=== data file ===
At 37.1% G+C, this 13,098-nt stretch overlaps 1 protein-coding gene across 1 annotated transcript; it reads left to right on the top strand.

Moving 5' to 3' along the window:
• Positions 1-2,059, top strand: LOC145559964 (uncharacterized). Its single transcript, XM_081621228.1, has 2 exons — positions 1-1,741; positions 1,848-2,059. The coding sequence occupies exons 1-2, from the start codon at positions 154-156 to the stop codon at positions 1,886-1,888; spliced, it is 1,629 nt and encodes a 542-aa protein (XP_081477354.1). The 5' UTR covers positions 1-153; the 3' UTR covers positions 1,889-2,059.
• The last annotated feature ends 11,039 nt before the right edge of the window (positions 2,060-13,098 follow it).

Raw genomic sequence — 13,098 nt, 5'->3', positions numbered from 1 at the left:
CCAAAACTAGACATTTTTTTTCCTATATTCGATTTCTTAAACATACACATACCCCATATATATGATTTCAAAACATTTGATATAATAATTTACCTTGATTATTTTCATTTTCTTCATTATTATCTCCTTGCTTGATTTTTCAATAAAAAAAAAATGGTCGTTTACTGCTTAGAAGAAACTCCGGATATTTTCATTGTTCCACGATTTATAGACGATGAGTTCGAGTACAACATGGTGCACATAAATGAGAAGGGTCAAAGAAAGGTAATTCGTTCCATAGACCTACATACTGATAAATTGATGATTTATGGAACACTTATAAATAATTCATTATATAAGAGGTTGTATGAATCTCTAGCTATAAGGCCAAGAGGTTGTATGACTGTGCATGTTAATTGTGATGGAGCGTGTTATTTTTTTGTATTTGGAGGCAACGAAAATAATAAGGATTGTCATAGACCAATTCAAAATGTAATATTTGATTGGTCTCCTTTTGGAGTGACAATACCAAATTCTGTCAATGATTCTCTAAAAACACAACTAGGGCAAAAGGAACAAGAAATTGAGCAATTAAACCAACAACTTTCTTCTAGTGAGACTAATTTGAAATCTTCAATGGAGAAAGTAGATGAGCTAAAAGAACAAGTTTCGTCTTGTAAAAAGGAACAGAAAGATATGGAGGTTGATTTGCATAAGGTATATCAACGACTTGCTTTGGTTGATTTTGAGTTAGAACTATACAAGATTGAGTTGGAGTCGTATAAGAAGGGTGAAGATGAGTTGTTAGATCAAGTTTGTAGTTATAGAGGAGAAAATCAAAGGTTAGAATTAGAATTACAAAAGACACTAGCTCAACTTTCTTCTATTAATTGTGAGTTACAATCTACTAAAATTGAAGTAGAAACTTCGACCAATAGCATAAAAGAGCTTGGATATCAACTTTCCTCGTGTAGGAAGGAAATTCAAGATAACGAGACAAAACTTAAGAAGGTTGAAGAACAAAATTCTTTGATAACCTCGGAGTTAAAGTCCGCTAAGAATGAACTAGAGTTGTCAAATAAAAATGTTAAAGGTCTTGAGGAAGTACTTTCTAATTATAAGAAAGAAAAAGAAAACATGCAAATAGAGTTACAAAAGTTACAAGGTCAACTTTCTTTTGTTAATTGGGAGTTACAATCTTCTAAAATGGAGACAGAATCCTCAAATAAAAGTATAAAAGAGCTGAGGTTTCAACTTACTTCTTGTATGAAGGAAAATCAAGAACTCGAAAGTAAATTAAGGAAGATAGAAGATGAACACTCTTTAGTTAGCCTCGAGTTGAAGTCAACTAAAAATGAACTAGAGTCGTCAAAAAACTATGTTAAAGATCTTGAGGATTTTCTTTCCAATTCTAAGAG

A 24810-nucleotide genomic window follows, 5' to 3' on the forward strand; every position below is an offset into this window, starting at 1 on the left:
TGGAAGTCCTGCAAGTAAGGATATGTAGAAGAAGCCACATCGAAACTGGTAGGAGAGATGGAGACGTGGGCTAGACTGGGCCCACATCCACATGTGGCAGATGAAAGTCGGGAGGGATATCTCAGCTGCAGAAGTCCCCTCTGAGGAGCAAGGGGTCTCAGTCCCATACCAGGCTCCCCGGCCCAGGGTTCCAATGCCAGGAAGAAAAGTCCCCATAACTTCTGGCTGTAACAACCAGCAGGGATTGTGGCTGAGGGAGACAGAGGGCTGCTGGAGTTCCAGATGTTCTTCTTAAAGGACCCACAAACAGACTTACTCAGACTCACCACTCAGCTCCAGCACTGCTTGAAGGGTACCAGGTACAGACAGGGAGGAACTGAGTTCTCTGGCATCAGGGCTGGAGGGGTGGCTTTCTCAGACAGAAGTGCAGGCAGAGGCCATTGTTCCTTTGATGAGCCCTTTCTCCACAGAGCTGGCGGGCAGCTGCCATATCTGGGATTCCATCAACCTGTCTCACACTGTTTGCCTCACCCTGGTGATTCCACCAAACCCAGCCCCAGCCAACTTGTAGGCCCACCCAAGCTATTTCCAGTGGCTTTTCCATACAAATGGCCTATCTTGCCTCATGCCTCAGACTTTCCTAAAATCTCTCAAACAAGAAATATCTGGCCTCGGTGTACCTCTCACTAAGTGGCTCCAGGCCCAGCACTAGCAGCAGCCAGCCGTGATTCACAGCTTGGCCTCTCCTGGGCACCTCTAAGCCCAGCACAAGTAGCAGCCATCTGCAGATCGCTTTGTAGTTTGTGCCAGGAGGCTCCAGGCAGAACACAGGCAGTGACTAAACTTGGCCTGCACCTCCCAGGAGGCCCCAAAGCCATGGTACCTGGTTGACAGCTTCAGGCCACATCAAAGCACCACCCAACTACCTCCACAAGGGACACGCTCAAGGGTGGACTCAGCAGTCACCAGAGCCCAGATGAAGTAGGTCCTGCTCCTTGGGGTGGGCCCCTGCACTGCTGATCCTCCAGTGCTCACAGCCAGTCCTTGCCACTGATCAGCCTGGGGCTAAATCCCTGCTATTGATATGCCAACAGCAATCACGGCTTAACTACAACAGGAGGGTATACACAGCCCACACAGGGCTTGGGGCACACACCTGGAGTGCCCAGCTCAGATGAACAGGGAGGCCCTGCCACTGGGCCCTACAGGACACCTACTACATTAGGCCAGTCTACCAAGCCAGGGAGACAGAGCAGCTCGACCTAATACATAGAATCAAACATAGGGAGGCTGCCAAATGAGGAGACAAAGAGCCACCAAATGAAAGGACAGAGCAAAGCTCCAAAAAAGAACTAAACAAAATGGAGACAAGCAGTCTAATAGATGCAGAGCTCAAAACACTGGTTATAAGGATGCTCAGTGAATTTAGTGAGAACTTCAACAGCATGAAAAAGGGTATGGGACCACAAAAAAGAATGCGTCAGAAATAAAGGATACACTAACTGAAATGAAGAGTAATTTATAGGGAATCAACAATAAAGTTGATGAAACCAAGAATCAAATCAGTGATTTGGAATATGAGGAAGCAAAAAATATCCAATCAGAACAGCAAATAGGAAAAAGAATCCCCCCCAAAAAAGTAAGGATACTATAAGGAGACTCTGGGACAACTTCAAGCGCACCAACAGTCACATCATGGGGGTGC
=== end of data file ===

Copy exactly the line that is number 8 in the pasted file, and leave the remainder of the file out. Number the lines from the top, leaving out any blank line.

TGGAAGTCCTGCAAGTAAGGATATGTAGAAGAAGCCACATCGAAACTGGTAGGAGAGATGGAGACGTGGGCTAGACTGGGCCCACATCCACATGTGGCAGATGAAAGTCGGGAGGGATATCTCAGCTGCAGAAGTCCCCTCTGAGGAGCAAGGGGTCTCAGTCCCATACCAGGCTCCCCGGCCCAGGGTTCCAATGCCAGGAAGAAAAGTCCCCATAACTTCTGGCTGTAACAACCAGCAGGGATTGTGGCTGAGGGAGACAGAGGGCTGCTGGAGTTCCAGATGTTCTTCTTAAAGGACCCACAAACAGACTTACTCAGACTCACCACTCAGCTCCAGCACTGCTTGAAGGGTACCAGGTACAGACAGGGAGGAACTGAGTTCTCTGGCATCAGGGCTGGAGGGGTGGCTTTCTCAGACAGAAGTGCAGGCAGAGGCCATTGTTCCTTTGATGAGCCCTTTCTCCACAGAGCTGGCGGGCAGCTGCCATATCTGGGATTCCATCAACCTGTCTCACACTGTTTGCCTCACCCTGGTGATTCCACCAAACCCAGCCCCAGCCAACTTGTAGGCCCACCCAAGCTATTTCCAGTGGCTTTTCCATACAAATGGCCTATCTTGCCTCATGCCTCAGACTTTCCTAAAATCTCTCAAACAAGAAATATCTGGCCTCGGTGTACCTCTCACTAAGTGGCTCCAGGCCCAGCACTAGCAGCAGCCAGCCGTGATTCACAGCTTGGCCTCTCCTGGGCACCTCTAAGCCCAGCACAAGTAGCAGCCATCTGCAGATCGCTTTGTAGTTTGTGCCAGGAGGCTCCAGGCAGAACACAGGCAGTGACTAAACTTGGCCTGCACCTCCCAGGAGGCCCCAAAGCCATGGTACCTGGTTGACAGCTTCAGGCCACATCAAAGCACCACCCAACTACCTCCACAAGGGACACGCTCAAGGGTGGACTCAGCAGTCACCAGAGCCCAGATGAAGTAGGTCCTGCTCCTTGGGGTGGGCCCCTGCACTGCTGATCCTCCAGTGCTCACAGCCAGTCCTTGCCACTGATCAGCCTGGGGCTAAATCCCTGCTATTGATATGCCAACAGCAATCACGGCTTAACTACAACAGGAGGGTATACACAGCCCACACAGGGCTTGGGGCACACACCTGGAGTGCCCAGCTCAGATGAACAGGGAGGCCCTGCCACTGGGCCCTACAGGACACCTACTACATTAGGCCAGTCTACCAAGCCAGGGAGACAGAGCAGCTCGACCTAATACATAGAATCAAACATAGGGAGGCTGCCAAATGAGGAGACAAAGAGCCACCAAATGAAAGGACAGAGCAAAGCTCCAAAAAAGAACTAAACAAAATGGAGACAAGCAGTCTAATAGATGCAGAGCTCAAAACACTGGTTATAAGGATGCTCAGTGAATTTAGTGAGAACTTCAACAGCATGAAAAAGGGTATGGGACCACAAAAAAGAATGCGTCAGAAATAAAGGATACACTAACTGAAATGAAGAGTAATTTATAGGGAATCAACAATAAAGTTGATGAAACCAAGAATCAAATCAGTGATTTGGAATATGAGGAAGCAAAAAATATCCAATCAGAACAGCAAATAGGAAAAAGAATCCCCCCCAAAAAAGTAAGGATACTATAAGGAGACTCTGGGACAACTTCAAGCGCACCAACAGTCACATCATGGGGGTGC